Then something stirred the air. Hession grunted, sensing the shift in spirit as well, but before he could shout a warning or unsheathe his sword, or before I could cast a spell, something invisible and hard slammed into us, sending us flying into the ash and remains. We tumbled through the embers, burning bared flesh and inhaling dust and ash. I managed to stop myself with a blast of psychokinesis—which I recognized as being the spell that knocked us back—but Hession had no such luck and only stopped when he landed face-first in the mud.

Whirling around to our attacker, I snarled and curled my hands into fists. “Lacramioara.”

“Aisling.” She smiled and flicked her long blonde hair over her shoulder. Behind her stood a flock of at least twenty Gabal Mages—men and women I had grown up with, who had all been treated to Father Zdenek’s cruelty and somehow remained. “I never expected to meet you here, of all places. I knew I smelled your spirit the night the prince left. We should have known you would not leave him to rot.”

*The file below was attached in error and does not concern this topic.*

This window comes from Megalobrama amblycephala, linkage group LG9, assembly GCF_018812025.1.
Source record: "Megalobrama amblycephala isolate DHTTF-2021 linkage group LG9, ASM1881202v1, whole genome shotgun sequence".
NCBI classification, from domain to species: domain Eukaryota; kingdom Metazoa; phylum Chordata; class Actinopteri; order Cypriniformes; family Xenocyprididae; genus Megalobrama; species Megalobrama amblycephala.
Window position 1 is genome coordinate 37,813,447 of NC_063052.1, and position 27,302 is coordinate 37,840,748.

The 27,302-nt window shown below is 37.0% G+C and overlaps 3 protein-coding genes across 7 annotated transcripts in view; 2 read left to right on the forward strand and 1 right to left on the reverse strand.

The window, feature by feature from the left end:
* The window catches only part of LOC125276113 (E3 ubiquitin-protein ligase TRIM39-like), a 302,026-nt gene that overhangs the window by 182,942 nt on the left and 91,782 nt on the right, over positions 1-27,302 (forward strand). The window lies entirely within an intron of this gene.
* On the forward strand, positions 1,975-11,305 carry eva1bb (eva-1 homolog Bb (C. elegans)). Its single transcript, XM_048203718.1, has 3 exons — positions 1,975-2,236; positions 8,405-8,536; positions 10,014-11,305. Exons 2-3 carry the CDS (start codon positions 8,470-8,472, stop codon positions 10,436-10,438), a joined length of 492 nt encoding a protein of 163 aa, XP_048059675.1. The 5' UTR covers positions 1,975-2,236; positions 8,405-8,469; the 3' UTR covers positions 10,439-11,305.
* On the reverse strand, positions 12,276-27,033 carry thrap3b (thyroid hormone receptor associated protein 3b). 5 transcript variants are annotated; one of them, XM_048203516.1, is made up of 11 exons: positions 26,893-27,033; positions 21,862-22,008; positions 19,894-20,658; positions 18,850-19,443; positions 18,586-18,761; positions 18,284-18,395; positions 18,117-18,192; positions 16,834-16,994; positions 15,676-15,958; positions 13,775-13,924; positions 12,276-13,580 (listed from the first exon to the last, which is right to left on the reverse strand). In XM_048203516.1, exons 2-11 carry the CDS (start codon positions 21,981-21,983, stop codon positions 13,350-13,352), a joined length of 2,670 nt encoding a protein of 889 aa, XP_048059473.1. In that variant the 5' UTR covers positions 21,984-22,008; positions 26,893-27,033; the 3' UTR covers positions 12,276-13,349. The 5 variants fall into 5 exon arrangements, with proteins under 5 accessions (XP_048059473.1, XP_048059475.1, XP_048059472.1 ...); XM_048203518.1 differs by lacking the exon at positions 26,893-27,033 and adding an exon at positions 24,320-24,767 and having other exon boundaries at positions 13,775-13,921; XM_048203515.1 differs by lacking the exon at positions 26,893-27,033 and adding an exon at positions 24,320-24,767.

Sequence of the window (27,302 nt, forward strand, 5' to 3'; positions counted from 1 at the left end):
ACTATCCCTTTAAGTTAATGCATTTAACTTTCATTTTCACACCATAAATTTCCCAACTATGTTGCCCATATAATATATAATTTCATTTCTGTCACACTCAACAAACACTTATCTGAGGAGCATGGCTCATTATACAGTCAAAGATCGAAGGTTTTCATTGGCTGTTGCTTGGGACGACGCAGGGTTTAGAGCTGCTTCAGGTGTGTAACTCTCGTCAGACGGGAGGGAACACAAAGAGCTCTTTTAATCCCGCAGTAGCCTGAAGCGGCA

“Father Zdenek would have killed him or have him locked away. His training needed to end.”

“Cute. Leave this battlefield now and we will spare your life,” she warned, and with a whisper of words and a flick of her fingers, the charred remains began to moan and shift around us. I grimaced, and behind me Hession let out a string of disgusted oaths. Necromancy was a filthy magic, and one I never favoured. “You know I am capable. My pets defeated you last we met. No prince is here to save you now.”

I used a minor mimicry spell to keep my face neutral. She was right, as much as I was loathe to admit it. I would have suffocated and died if Alistair hadn’t intervened and destroyed her undead creations, when we met in the woods before meeting Father Zdenek. She had been favoured in my absence.

Hession stumbled up beside me, battered and disoriented, but his sword was drawn and his healing was at work. Lifting a hand to wipe blood from a cut on his forehead, he fixed Lacramioara with a baleful glare and snapped, “Raisin’ the dead is sick magic.”